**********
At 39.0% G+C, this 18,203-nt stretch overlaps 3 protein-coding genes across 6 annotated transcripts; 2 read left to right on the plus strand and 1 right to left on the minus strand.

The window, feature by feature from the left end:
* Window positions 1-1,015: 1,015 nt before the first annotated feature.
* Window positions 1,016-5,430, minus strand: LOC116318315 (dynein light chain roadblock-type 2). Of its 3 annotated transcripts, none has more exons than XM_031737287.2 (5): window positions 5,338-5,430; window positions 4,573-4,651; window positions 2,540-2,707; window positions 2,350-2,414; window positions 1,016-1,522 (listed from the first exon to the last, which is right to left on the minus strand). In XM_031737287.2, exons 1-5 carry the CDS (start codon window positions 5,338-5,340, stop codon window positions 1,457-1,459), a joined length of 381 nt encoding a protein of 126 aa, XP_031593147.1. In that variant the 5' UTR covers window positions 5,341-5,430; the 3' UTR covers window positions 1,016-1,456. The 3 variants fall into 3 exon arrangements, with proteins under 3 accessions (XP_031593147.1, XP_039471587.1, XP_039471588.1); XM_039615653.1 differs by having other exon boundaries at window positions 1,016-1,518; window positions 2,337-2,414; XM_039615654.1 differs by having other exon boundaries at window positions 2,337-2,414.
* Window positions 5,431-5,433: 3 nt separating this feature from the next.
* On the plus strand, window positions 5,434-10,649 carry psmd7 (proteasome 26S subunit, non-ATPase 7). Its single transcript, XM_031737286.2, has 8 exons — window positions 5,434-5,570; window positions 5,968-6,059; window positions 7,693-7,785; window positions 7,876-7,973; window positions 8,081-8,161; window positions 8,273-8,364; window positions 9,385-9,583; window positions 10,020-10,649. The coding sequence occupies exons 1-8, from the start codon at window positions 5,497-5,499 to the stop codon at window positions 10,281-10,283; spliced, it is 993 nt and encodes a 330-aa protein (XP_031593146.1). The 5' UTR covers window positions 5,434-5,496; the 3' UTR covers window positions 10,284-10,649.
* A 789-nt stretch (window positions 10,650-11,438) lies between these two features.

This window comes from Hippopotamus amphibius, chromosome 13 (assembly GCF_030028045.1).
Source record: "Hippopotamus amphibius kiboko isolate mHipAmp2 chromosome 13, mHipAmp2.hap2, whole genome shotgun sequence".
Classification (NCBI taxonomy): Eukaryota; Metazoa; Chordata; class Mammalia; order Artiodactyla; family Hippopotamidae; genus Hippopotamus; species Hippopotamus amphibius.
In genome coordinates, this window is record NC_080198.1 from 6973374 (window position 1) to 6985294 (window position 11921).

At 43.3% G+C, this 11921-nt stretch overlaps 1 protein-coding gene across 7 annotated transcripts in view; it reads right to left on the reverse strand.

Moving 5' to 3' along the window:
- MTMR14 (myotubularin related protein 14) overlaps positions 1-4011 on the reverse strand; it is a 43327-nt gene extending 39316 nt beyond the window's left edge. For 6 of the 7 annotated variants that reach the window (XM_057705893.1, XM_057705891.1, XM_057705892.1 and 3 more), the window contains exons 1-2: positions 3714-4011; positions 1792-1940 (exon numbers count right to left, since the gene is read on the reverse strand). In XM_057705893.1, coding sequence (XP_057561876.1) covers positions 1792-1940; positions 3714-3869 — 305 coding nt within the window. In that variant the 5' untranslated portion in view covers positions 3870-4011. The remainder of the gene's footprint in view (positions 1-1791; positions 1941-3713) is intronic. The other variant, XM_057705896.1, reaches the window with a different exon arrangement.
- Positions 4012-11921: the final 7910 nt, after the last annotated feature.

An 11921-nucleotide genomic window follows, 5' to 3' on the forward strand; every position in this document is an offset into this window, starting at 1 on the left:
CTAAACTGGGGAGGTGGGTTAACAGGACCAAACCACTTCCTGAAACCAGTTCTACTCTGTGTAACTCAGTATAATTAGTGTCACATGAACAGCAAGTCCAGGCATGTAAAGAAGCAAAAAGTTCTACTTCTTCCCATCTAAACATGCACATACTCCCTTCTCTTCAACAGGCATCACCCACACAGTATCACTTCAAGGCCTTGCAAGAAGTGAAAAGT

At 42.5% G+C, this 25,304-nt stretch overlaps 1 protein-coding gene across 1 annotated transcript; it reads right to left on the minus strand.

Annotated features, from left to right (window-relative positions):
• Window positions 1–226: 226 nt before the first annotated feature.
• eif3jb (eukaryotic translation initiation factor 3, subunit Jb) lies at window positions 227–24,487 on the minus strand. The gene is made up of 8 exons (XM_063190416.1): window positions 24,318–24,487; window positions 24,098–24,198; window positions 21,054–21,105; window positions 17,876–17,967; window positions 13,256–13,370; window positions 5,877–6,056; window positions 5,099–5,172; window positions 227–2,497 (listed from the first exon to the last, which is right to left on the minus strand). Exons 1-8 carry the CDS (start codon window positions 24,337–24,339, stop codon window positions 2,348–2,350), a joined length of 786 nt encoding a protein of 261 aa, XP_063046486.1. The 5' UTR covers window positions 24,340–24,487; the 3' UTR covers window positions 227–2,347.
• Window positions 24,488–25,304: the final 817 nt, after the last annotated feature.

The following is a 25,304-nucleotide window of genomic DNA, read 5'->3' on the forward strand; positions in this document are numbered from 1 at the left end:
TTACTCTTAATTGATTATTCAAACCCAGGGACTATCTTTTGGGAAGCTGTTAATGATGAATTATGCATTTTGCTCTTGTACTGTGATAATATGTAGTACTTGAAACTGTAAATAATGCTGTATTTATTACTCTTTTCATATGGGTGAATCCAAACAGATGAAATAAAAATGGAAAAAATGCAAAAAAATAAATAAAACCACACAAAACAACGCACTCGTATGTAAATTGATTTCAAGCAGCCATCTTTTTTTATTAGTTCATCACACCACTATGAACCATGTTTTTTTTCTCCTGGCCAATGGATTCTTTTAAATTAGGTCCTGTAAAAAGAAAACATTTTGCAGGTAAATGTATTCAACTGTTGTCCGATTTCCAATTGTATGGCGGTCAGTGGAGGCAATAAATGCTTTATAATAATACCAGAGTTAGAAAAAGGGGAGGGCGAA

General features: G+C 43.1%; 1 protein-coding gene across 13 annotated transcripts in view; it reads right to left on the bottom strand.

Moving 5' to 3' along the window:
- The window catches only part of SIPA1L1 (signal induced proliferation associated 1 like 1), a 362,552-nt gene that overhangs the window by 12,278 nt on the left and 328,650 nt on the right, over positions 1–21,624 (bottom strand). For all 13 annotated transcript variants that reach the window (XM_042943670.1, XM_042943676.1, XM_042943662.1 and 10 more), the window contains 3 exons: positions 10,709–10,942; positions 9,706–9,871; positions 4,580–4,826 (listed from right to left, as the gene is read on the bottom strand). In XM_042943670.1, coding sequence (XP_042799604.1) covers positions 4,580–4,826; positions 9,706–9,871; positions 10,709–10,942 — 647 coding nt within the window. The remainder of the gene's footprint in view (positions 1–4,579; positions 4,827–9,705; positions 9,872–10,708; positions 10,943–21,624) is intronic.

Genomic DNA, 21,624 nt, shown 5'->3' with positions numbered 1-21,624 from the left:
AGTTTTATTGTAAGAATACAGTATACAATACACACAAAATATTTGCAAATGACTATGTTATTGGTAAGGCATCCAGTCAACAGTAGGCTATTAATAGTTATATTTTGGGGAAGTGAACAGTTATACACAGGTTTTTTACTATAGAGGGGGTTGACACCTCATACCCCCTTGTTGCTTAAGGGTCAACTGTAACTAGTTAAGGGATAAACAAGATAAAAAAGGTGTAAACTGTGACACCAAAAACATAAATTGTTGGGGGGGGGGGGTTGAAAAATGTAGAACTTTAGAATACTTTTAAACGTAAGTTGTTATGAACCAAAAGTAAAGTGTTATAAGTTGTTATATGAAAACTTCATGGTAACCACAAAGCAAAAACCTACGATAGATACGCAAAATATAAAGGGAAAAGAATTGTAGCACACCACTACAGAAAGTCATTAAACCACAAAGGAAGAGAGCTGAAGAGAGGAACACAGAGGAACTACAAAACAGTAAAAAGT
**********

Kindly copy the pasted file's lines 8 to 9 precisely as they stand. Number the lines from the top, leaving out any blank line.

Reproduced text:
This window comes from Hippopotamus amphibius, chromosome 13 (assembly GCF_030028045.1).
Source record: "Hippopotamus amphibius kiboko isolate mHipAmp2 chromosome 13, mHipAmp2.hap2, whole genome shotgun sequence".